It's how I dealt with a Asshat neighbor. pointed a security cam at his house. Caught him throwing trash over the fence to the next door neighbors. I sent the footage to the cops and he got nailed. He threatened to sue me based on "invasion of privacy" and I dared him to do it, i even egged him on with" you ain't got the balls" and 'chicken" because I know the judge would eat him alive.

    It's also why you can be arrested for indecent exposure when you are naked in your home. If I can see your dirty naughty bits from outdoors.

    if you want privacy, keep the blinds closed.

  • by yo_tuco ( 795102 ) on Thursday May 20, 2010 @01:42PM (#32282200)

    "In theory they're typing notes or recording the lecture or something.

    In practice, I suspect it is more of a distraction than anything else."

    Not much different than when we were bored with a lecture and played hangman on our HP41C calculators back in the 80's.

  • by HeckRuler ( 1369601 ) on Thursday May 20, 2010 @01:49PM (#32282302)
    Yeah, I can type a hell of a lot faster then I can write. And I can actually read it afterward!
  • Re:hmm (Score:4, Insightful)

    by CraftyJack ( 1031736 ) on Thursday May 20, 2010 @01:54PM (#32282380)
    It's called "civility".

    You ask before doing things could piss other people off even when you are technically within your rights to do so, and other people are willing to cooperate with you to mutual benefit.

    You can choose to forgo "civility", but then other people will refer to you as an "asshole" and you will have fewer opportunities to benefit from non-zero-sum cooperation.
  • by HeckRuler ( 1369601 ) on Thursday May 20, 2010 @01:58PM (#32282446)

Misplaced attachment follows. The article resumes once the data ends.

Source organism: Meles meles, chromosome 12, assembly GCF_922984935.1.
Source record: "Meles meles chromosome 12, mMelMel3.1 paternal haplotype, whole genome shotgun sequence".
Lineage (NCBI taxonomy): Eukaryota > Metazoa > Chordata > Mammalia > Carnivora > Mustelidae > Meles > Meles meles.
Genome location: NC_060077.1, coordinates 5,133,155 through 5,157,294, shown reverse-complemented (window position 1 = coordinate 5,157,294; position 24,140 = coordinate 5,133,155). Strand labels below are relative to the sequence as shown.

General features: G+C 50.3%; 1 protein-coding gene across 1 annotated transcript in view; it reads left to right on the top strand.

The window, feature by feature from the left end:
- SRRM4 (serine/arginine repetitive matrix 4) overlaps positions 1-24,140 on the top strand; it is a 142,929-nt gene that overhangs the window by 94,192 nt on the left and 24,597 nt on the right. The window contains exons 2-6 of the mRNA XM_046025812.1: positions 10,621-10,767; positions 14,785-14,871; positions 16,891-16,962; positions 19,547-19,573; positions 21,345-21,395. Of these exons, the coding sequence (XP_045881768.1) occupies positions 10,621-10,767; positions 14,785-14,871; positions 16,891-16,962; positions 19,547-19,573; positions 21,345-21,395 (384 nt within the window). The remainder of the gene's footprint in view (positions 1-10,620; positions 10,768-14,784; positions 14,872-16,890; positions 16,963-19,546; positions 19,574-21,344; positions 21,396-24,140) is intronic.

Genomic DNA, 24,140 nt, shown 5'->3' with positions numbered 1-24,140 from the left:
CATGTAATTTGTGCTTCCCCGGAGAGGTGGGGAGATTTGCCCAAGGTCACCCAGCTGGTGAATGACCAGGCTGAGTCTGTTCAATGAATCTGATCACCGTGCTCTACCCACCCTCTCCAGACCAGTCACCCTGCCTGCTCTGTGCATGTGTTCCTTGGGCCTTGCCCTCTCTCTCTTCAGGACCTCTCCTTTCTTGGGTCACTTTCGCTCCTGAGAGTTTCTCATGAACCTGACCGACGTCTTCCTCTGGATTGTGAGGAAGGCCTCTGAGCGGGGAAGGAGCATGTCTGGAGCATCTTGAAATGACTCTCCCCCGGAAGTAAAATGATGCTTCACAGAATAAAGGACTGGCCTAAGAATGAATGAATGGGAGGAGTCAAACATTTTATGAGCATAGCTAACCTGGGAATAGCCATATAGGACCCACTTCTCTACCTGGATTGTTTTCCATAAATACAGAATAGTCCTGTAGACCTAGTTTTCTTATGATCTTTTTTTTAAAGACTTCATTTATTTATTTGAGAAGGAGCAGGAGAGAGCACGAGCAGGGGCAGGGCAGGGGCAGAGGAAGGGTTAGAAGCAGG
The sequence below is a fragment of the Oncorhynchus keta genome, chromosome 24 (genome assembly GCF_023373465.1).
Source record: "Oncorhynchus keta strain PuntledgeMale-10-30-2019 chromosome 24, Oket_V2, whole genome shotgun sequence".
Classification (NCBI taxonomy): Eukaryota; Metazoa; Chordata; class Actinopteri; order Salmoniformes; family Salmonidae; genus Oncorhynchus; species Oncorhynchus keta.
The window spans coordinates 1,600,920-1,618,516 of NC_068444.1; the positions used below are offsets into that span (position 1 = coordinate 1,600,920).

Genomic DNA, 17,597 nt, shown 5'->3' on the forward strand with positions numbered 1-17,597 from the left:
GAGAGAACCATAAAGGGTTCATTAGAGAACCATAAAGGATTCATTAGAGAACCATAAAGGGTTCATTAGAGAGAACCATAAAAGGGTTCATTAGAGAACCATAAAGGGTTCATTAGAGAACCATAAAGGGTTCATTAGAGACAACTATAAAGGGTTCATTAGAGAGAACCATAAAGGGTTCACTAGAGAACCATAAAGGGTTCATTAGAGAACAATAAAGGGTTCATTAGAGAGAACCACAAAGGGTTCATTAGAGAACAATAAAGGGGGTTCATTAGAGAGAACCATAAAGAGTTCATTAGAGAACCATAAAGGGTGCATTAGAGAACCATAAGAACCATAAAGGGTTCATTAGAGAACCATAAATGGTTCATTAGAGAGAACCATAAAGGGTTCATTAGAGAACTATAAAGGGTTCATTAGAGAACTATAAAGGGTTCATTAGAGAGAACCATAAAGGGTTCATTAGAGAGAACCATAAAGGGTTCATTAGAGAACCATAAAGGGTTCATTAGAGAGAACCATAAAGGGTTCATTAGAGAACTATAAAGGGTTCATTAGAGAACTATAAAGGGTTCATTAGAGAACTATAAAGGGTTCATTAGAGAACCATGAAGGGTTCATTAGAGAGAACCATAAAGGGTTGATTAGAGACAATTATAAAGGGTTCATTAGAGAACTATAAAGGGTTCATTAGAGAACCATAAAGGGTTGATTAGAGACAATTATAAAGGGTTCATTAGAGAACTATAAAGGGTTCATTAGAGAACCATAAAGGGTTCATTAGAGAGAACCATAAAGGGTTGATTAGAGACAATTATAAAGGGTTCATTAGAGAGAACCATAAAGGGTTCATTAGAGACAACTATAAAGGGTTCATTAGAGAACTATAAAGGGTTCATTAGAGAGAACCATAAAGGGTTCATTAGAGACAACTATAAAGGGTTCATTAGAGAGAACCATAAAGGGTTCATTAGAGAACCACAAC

Well those hard working people apparently weren't smart enough to sail through highschool physics/calculus, since they apparently had to work at it.

    It's a real kick in the pants, but some people are quick, clever, and sharp enough to achieve in a few minutes what it takes you hours to do. Life isn't fair, deal with it.
  • by dgatwood ( 11270 ) on Thursday May 20, 2010 @02:01PM (#32282494) Homepage Journal

    At an average of 50-60 bytes apiece, that's a total of a whopping 47 kbps, or 0.0047% of capacity. Yes, that's an acceptable price.

  • by StikyPad ( 445176 ) on Thursday May 20, 2010 @03:09PM (#32283448) Homepage

    I hate wrist craps, especially when they're watery.

    Anyway, the benefit of taking tests like that is that you don't *have to* debug. Syntax is usually a secondary concern (if it's a concern at all -- we were allowed to use pseudocode), and design is emphasized over implementation.. which is good, because any monkey can debug or look up syntax (and even the most skilled coders will have to), but creating an elegant design takes some amount of skill and insight.

  • by nicolas.kassis ( 875270 ) on Thursday May 20, 2010 @03:14PM (#32283516)
    I had asteroid on my TI-83 ;p
  • by butlerm ( 3112 ) on Thursday May 20, 2010 @04:33PM (#32284854)

    At an average of 50-60 bytes apiece, that's a total of a whopping 47 kbps, or 0.0047% of capacity

    The effective capacity consumed could be quite a bit higher than that due to CSMA/CD overhead and the like. If someone else is transmitting a station has to wait a random amount of time before transmitting, for example. That is a non trivial factor that can easily take a busy 10 Mbps network down to 3 Mbps of usable capacity, for example.

  • by ceoyoyo ( 59147 ) on Thursday May 20, 2010 @11:16PM (#32288776)

    Coding on paper makes you a better coder. Be thankful you had a CS department that made you do that. Few do anymore.

No problem is so large it can't be fit in somewhere.